Why have some nurses stopped caring? An investigation into crisis-hit NHS
My 89-year-old mother has suffered with dementia for the past seven years. Over that time she has been in and out of hospital. Some of her care has been excellent, but some has been shocking.
Once, when she collapsed, she was taken to Kingston Hospital, in South-West London. After a long and stressful evening in A and E, a bed was eventually found for her at midnight.
What a relief, I thought she was safe and I could go home. As I stooped to whisper goodbye, a nurse shoved something in my face. ‘Sign this,’ she said bluntly. It was a form to absolve the hospital for any loss of my mother’s valuables.
Instead of relief, I now had to worry that someone might wrench her wedding ring off her finger, so much for a place of safety.
If her admission was worrying, it was the manner of her discharge which was particularly shocking. Although I had told the ward I would collect her when I finished work, the nurses dressed her and allowed her to leave alone.
When I arrived at the hospital a nurse told me that my mother had said she would go home by bus and they had let her go. I rushed off to see if I could find her but without success. The hospital then alerted the police. She eventually turned up at her home, four hours after she had left the hospital.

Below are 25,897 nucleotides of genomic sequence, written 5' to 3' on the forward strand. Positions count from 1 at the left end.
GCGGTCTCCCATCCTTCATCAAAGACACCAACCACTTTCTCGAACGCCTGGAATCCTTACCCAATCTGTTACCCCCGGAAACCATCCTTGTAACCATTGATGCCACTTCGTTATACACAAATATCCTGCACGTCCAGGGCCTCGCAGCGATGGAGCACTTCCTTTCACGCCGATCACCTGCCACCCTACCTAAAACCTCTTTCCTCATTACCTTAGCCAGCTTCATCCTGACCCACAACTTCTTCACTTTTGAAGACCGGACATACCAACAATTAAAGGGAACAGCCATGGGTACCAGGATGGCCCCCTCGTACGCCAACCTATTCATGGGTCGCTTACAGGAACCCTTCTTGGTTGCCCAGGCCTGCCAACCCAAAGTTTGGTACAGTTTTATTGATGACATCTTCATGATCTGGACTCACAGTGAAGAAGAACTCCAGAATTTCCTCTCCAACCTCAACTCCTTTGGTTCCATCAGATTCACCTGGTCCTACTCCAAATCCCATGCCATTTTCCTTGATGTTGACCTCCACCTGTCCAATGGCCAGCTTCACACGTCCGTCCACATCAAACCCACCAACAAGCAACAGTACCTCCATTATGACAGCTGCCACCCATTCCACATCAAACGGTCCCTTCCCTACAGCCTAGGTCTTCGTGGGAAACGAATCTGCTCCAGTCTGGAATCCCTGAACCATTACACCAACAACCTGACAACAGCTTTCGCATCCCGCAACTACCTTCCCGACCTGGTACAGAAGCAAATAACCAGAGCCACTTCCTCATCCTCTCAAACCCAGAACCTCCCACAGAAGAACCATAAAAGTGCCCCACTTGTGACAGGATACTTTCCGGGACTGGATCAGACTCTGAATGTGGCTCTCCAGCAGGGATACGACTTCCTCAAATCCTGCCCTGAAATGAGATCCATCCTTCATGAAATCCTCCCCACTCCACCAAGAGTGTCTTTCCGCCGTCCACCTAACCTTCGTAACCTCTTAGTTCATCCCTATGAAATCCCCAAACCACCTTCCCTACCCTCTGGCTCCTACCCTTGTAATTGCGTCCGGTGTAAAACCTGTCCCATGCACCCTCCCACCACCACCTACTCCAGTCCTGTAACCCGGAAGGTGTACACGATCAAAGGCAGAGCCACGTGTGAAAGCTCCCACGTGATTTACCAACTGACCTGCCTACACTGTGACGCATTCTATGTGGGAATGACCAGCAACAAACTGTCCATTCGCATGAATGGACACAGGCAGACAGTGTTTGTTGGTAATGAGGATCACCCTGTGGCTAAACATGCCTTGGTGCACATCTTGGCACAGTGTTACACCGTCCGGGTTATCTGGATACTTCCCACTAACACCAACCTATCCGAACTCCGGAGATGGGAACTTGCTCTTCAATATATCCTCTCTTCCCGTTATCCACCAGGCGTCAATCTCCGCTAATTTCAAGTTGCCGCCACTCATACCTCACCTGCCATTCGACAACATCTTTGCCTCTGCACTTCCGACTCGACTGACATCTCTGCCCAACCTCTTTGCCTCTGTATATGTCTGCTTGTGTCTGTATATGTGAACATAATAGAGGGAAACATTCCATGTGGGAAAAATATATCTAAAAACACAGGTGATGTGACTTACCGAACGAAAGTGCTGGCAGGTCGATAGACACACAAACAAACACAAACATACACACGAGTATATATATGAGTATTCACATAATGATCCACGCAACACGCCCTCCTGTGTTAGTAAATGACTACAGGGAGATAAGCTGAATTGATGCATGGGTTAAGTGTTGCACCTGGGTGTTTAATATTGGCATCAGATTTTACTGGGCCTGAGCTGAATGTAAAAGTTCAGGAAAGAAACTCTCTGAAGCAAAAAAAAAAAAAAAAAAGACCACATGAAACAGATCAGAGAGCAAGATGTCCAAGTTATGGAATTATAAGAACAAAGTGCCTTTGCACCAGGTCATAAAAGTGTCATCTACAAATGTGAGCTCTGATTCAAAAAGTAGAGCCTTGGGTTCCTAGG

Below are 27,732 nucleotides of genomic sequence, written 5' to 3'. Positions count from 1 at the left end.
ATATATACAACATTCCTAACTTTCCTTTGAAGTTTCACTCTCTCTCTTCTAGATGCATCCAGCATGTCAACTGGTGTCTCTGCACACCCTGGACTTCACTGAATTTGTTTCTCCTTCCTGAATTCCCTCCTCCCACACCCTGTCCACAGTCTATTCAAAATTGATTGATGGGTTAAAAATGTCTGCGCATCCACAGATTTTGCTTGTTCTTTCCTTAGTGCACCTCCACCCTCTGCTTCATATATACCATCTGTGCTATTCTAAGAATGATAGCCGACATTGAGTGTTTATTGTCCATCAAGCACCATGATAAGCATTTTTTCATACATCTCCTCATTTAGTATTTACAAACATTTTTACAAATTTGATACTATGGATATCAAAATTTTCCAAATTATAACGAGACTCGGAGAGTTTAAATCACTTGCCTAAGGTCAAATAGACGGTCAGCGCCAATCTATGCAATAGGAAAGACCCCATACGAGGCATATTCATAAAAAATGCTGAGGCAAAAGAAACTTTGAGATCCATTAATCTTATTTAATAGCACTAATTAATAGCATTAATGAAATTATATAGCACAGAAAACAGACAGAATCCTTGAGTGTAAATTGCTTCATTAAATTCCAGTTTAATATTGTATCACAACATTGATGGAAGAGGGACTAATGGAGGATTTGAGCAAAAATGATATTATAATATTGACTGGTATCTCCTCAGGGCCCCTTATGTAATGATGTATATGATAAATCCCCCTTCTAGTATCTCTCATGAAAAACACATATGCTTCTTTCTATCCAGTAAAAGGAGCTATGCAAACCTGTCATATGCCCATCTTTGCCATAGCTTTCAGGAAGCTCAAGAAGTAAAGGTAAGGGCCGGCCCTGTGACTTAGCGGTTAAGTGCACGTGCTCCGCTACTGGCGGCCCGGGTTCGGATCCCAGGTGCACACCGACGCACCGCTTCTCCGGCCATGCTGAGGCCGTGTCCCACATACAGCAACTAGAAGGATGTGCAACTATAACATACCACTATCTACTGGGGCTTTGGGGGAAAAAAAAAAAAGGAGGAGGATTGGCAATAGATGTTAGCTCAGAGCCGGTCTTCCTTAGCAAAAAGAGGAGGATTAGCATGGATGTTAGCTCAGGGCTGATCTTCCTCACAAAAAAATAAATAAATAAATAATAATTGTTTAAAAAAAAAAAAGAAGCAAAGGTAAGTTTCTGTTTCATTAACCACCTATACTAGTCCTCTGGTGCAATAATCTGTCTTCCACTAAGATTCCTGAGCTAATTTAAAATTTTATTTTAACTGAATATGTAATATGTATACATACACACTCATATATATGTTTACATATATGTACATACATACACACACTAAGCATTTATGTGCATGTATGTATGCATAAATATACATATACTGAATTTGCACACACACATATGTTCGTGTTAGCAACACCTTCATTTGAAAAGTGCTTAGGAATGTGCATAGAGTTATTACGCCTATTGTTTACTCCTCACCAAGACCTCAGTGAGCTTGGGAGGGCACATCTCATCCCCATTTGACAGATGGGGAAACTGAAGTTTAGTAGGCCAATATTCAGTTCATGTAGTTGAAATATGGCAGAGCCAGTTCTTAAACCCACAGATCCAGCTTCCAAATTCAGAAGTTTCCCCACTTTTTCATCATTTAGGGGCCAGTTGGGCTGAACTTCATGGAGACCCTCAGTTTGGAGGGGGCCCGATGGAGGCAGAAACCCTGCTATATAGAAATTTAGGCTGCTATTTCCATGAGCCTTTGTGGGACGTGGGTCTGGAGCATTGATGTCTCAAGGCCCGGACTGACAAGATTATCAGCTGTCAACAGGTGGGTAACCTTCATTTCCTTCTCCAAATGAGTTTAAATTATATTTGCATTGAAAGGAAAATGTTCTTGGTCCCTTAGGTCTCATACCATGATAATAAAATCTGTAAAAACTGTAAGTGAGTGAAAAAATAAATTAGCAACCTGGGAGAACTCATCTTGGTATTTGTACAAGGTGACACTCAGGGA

I never witnessed any deliberate cruelty towards my mother during her many spells in hospital. Yet aspects of her care were still horrifying. Some of the staff were ignorant, apathetic or both. Nor was there proper continuity between the different people who saw her, or clarity about who had overall responsibility for her case.
It’s a telling reflection on our hospitals today that whenever my mother seems ill now, I try to avoid any actions that might lead to a hospital admission.
Evidence has been piling up recently to suggest that something is seriously, and systemically, amiss in our hospitals. This week, the scathing report on the Stafford Hospital Scandal, after abuse and neglect led to the unnecessary deaths of hundreds of patients said ‘fundamental change’ was needed in the NHS.
It condemned ‘failings at every level’ and contained 290 recommendations for reform. However, Robert Francis QC’s report was merely the latest damning indictment of the health service.
In November 2012 the Care Quality Commission found that ten per cent of hospitals and 15 per cent of care homes weren’t treating their patients with respect. Health Secretary, Jeremy Hunt, warned that cruelty and neglect had become normal in some hospitals and care homes.